Texas lawmakers introduced a bill last week to ban abortions after an unborn baby’s heartbeat is detectable, the latest in a growing number of states hoping to protect the unborn.
State House Bill 1500, sponsored by state Rep. Briscoe Cain, would require abortionists to check if an unborn baby has a heartbeat. If a heartbeat is detected, the abortion would be illegal. Exceptions would be allowed for medical emergencies if the mother’s life is at risk. An unborn baby’s heartbeat is detectable at about six weeks of pregnancy, before many women even know they are pregnant, and abortion activists admit that heartbeat laws would ban basically all abortions, if enacted.
“Eleven other states have filed heartbeat bills this year, making 2019 the year of the Heartbeat Bill,” Cain said. “I am humbled to see the growing wave of support this and other heartbeat bills are receiving across the country.”
His bill notes that Texas has a legitimate interest in protecting the life of an unborn child. Cain said it is just common sense to protect a human being whose heart is beating.
More than 40 Texas lawmakers already have co-sponsored the bill in the state House. Quorum Report editor Scott Braddock told KFYO Radio that the co-sponsors represent a “broad cross section” of lawmakers, including moderate Republicans.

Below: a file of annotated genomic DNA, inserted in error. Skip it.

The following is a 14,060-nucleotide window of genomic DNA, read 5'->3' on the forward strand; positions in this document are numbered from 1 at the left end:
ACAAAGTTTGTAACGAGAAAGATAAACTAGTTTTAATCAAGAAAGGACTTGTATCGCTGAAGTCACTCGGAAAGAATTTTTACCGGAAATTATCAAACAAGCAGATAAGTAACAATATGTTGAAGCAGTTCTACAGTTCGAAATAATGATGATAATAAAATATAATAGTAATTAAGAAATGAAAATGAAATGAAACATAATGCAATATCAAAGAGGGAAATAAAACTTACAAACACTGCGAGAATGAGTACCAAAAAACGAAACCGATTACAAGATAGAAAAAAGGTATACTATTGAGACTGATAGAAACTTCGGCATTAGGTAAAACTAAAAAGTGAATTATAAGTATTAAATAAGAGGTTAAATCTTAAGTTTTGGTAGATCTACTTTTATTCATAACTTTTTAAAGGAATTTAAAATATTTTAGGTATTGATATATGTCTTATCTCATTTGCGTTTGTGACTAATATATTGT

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Pro-life lawmakers have introduced a number of heartbeat bills this winter, hoping for a victory with the new conservative majority U.S. Supreme Court. Similar bills are being considered in Florida, Kentucky, Mississippi, Ohio, South Carolina and Tennessee.
The goal of the legislation is to prevent the deaths of thousands of unborn babies every year and potentially lead to the overturning of Roe v. Wade. However, even some pro-life advocates admit that the success of the legislation is uncertain. North Dakota and Arkansas passed heartbeat bills several years ago, but federal courts struck down both laws. In January, a judge declared Iowa’s heartbeat law unconstitutional.
The Eighth Circuit Court of Appeals said the following about its ruling on the six-week abortion ban: “Because there is no genuine dispute that (North Dakota’s law) generally prohibits abortions before viability — as the Supreme Court has defined that concept — and because we are bound by Supreme Court precedent holding that states may not prohibit pre-viability abortions, we must affirm the district court’s grant of summary judgment to the plaintiffs.”
When courts rule against such laws, state taxpayers often are forced to reimburse pro-abortion groups for their legal fees.
There is more hope that the U.S. Supreme Court may consider an abortion ban, but it is difficult to say if it would for certain – especially after Chief Justice John Roberts recently sided with the liberal justices on an abortion case.